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Hordes of red crabs wash up on Southern California beaches

SAN DIEGO - Hundreds of thousands of tiny crabs have been washing up on Southern California beaches, marring the sandy coastline with streaks of red, as warm ocean currents carry them farther north and closer to shore than usual, officials said o...

SAN DIEGO - Hundreds of thousands of tiny crabs have been washing up on  Southern California beaches , marring the sandy coastline with streaks of red, as warm ocean currents carry them farther north and closer to shore than usual, officials said on Wednesday.

The red tuna crabs have been dying in hordes on beaches from San Diego to Orange County, although some have been washed back out to sea alive.

Such strandings take place periodically and are not necessarily a threat to the species, according to  Linsey Sala , collection manager for the Pelagic Invertebrates Collection at the  University of California , San Diego's Scripps Institution of Oceanography,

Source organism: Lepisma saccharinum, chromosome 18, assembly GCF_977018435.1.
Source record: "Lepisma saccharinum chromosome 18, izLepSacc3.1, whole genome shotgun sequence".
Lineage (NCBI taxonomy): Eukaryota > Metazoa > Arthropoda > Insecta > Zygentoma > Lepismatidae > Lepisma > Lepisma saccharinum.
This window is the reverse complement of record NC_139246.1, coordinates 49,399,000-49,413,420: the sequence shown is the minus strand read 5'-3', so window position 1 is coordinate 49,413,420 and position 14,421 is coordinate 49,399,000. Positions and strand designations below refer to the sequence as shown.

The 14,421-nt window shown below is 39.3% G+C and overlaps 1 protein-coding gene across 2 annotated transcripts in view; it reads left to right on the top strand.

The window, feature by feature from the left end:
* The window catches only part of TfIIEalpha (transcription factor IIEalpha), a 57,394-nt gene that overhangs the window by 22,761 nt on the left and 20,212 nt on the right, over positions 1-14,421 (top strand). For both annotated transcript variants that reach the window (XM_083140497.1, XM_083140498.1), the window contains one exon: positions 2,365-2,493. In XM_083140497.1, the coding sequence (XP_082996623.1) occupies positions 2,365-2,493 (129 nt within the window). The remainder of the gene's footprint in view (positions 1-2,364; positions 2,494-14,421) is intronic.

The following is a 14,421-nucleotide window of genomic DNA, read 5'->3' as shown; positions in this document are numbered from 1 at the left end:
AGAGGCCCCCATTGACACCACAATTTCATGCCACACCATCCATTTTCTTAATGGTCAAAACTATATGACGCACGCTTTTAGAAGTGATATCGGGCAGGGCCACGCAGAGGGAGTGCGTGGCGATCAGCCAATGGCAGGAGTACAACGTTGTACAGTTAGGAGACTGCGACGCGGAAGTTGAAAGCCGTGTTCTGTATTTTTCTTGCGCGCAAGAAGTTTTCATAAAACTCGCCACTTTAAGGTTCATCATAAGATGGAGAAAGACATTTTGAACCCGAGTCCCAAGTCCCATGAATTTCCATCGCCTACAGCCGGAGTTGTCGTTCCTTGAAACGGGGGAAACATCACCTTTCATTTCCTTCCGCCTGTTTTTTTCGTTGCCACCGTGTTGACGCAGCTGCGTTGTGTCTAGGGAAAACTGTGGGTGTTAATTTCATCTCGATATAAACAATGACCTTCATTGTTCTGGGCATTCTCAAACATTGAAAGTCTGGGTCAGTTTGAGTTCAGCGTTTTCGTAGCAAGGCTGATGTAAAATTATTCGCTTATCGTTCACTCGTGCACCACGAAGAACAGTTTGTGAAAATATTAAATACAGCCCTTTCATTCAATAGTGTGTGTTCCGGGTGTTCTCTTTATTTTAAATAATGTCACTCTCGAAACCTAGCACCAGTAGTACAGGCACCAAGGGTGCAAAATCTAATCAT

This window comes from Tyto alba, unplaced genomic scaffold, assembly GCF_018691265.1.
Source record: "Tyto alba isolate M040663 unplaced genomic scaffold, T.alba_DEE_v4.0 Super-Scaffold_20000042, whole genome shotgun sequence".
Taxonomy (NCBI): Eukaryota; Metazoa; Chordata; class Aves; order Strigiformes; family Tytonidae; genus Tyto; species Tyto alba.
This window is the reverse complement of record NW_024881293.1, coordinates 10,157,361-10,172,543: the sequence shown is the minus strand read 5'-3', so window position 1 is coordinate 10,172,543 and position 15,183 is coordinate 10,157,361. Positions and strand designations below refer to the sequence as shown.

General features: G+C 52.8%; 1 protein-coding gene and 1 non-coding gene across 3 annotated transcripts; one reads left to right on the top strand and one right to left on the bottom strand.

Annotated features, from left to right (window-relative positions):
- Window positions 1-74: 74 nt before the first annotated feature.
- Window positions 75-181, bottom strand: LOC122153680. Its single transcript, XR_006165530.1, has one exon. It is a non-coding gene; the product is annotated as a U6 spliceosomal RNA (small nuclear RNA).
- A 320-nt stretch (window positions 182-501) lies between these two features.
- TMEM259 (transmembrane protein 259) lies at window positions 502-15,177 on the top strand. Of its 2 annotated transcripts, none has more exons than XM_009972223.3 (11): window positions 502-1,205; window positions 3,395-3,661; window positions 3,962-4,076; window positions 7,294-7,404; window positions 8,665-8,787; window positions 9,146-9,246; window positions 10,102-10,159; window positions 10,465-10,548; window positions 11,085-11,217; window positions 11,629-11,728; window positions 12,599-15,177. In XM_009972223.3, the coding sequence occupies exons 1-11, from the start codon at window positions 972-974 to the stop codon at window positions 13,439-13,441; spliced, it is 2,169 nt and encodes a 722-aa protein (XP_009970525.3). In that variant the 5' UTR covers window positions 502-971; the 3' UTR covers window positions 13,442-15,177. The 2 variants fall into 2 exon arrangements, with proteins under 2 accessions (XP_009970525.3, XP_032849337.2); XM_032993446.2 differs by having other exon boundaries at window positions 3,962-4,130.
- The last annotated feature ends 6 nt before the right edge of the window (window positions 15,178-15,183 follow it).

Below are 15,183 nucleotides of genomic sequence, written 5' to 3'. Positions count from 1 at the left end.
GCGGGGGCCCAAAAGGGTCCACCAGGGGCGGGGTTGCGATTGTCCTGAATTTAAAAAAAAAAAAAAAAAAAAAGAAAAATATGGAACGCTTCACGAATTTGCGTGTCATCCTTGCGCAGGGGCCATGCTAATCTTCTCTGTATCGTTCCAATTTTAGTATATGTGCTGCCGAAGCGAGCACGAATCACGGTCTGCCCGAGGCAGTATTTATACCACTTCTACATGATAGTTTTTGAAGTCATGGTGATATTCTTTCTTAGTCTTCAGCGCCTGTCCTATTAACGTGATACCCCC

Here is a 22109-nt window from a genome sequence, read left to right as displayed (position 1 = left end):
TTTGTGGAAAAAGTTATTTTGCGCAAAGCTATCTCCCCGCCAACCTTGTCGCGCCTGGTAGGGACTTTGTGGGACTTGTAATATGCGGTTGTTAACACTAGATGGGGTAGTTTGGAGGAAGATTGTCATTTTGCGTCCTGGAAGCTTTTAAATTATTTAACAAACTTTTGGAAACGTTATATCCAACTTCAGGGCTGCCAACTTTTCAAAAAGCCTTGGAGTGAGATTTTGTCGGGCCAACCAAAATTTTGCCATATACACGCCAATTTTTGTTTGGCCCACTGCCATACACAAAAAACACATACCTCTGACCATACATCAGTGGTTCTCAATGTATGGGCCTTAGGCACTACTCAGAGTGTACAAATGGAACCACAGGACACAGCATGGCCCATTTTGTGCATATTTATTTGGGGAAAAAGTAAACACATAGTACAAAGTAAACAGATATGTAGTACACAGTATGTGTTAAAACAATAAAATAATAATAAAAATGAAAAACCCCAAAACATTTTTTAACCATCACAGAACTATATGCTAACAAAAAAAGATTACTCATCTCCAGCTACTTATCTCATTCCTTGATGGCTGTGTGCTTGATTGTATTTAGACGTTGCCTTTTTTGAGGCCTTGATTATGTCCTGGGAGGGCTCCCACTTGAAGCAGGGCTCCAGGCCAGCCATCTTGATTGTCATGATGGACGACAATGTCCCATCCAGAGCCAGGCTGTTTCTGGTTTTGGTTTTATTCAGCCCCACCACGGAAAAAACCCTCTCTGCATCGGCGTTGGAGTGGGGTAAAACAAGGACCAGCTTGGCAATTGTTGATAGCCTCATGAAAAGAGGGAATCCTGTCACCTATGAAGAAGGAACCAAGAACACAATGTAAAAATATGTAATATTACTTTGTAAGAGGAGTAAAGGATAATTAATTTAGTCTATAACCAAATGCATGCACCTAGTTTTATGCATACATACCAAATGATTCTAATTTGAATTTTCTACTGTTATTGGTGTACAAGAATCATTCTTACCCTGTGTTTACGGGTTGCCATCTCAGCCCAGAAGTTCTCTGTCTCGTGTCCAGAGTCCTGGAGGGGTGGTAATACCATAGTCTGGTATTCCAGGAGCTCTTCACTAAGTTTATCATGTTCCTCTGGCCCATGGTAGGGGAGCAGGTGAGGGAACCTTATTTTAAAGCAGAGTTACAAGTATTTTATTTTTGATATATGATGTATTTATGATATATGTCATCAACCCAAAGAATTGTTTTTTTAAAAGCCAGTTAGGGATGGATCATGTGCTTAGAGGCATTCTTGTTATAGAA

"This is definitely a warm-water indicator," Sala said. "Whether it's directly related to El Nino or other oceanographic conditions is not certain."

Scripps has cautioned people not to eat the crabs because the creatures may have ingested toxin-producing phytoplankton.

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Scientists have noted the presence of a toxic algae bloom in the  Pacific Ocean  stretching from  California  north to Washington state that might be the largest ever detected off the U.S. West Coast. Sala could not say if the crab strandings might be related to the algae bloom.

The crabs are unusual in that they can spend most if not all of their lives free swimming in the water column rather than close to the bottom, although larger adults will make excursions to the seafloor, Sala said.

The plankton-eating crabs, native to the waters of the Gulf of  California , Baja  California  and the  California  Current, are one to three inches long and resemble tiny lobsters. Their scientific name is Pleuroncodes planipes and they also are known as pelagic red crabs.

"They are mostly grazers in the upper 200 meters (yards) of the ocean," Sala said. "Because they can swim in the water column, they can be transported by strong currents."

Warmer water brought them north and ashore, Sala said.

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